Just 12 percent of companies that comprised the Fortune 500 in 1955 were still around by 2015. There are many reasons so few organizations endured: markets transformed, industries consolidated, business models evolved, new competitors arose and so on. Forty years of Harvard Business School research suggests, however, that one under-appreciated reason so many organizations faded is they lacked the organizational structure to adapt to the world as it changed more and more rapidly. The hierarchy, developed in the late 19th century to help administer the complexities of business’ daily life, remains the dominant form of organizational structure today. Developed to predictability, hierarchies excel at “keeping the trains on the track,” but naturally resist change and reinforce the status quo – which can be dangerous in a faster-moving world.
Business academia has seized on the “network” idea as a solution to the need for greater agility, with management consultancies and one-off “gurus” writing about “leaderless teams,” “boundary-less organizations” and “holacracy.” Indeed, as my colleague, John Kotter, introduced in a 2012 Harvard Business Review article, “Accelerate,” the idea of a network is powerful and necessary. But fervor around the concept has resulted in two problems: (1) mistakenly replacing hierarchies with networks, and (2) over-engineering the creation of networks with prescriptive, formulaic approaches.
THE IMPORTANCE OF “AND”
Too often today, organizational leaders and consultants prescribe networks as a remedy for what ails hierarchical organizations — so they attempt the wholesale replacement of hierarchies with networks. The story is often very familiar: faced with a rapidly shifting market or a host of new competitors quickly gaining market share, leadership decides old management structures must go, replaced by a “leaderless” or “collective” organization that “breaks down silos” and “empowers” employees. What results is often confusion, frustration and results that are lackluster, at best.
“Working in concert, networks and hierarchies push one another to help the organization amplify its own potential.”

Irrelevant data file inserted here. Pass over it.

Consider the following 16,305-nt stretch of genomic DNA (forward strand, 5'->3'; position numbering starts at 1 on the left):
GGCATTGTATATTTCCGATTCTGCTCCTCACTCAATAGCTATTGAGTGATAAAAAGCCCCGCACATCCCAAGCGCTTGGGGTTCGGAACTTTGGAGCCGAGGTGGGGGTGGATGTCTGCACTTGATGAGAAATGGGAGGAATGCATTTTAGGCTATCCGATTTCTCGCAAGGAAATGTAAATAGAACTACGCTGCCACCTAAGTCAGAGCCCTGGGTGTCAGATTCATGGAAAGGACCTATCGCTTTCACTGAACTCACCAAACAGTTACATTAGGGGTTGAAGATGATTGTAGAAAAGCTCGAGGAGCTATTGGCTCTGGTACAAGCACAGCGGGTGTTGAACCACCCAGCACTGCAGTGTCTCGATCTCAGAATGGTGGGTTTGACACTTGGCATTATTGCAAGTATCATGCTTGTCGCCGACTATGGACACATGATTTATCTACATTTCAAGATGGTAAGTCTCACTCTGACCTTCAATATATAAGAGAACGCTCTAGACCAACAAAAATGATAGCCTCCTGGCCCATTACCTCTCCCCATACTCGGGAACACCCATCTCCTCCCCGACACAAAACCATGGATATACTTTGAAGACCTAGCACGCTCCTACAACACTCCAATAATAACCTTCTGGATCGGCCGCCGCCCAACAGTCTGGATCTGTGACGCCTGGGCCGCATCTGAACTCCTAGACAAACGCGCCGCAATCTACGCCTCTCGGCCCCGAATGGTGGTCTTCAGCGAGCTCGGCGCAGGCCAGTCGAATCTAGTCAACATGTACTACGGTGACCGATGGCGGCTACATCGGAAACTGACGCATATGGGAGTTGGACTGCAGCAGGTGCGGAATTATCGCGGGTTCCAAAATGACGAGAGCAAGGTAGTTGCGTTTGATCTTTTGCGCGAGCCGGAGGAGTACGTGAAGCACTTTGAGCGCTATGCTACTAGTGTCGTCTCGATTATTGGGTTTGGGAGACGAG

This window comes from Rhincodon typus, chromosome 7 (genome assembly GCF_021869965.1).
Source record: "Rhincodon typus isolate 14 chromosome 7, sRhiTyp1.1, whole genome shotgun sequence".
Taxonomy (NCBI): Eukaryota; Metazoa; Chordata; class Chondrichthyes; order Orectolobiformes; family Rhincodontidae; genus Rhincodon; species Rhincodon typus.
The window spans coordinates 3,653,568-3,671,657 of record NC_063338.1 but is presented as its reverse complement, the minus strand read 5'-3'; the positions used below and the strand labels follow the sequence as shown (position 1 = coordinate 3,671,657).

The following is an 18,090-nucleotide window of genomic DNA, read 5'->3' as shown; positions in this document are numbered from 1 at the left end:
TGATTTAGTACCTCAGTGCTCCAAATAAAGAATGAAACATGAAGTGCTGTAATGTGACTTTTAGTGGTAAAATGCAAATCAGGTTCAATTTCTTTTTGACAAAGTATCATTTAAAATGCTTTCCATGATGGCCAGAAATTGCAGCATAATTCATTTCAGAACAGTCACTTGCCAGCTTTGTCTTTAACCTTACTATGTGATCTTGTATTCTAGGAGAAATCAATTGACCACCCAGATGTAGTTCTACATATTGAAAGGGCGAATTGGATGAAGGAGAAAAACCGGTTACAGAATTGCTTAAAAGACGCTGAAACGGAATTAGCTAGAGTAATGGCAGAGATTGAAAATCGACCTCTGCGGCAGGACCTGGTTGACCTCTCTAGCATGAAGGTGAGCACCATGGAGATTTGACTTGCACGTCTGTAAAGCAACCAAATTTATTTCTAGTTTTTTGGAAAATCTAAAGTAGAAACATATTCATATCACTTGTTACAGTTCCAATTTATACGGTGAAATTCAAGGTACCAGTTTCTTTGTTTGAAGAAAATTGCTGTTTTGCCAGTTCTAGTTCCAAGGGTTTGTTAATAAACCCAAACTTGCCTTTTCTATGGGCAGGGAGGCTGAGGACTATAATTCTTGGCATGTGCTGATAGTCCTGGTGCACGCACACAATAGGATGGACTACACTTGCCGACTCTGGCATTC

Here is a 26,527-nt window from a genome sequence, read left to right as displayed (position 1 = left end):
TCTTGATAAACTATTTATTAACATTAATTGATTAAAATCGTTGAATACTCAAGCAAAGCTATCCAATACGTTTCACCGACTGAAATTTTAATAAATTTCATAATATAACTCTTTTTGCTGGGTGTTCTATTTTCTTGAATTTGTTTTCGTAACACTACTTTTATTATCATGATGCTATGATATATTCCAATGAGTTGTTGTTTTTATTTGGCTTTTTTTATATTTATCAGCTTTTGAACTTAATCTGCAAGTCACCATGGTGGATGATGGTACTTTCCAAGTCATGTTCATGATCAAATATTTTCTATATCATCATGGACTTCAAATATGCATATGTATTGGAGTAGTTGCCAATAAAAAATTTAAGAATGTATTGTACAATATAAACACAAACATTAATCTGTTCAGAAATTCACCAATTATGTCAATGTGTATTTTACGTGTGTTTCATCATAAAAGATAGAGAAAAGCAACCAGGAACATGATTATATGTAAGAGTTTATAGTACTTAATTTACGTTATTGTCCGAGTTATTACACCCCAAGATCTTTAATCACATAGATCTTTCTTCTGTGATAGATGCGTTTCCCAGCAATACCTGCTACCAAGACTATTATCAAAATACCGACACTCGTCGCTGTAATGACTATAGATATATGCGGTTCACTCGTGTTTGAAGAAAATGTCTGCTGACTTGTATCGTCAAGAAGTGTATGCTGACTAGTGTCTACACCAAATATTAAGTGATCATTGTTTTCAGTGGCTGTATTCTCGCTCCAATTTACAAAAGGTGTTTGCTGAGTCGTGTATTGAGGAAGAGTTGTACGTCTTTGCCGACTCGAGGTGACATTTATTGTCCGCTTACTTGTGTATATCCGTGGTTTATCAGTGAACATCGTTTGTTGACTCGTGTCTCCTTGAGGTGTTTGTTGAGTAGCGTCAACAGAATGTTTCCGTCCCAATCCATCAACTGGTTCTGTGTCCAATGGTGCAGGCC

Take Zappos’ foray into holacracy as a case study. Zappos implemented this highly ordered network structure, transforming 150 departmental units into 500 “circles” to accomplish the same tasks, but with the goal of enhanced collaboration and a less siloed organization. While some of these goals were realized, the wholesale shift from hierarchy to holacracy generated considerable confusion among employees. By 2016, frustration with the system initially led nearly a fifth of employees to leave the organization, fueled a growing turnover rate that eventually reached 30 percent, and saw the company excluded from Fortune’s 100 Best Companies to Work For ranking for the first time in eight years.
The product of nearly a century of management science, hierarchies’ effectiveness in addressing the day-to-day managerial needs of organizations – the activities that keep the trains on time – has repeatedly proven to be unmatched. Hierarchies do not, however, pivot easily. Networks, on the other hand, excel at tackling uncertainty and reintroduce speed to the process of change. To get the best of both, therefore, the two systems must work together symbiotically. The equation is not a matter of “either or” but rather “both and.”
Working in concert, networks and hierarchies push one another to help the organization amplify its own potential, adapt to marketplace shifts, combat emerging threats, and evolve into the kind of powerhouse organization that results in a serious competitive advantage.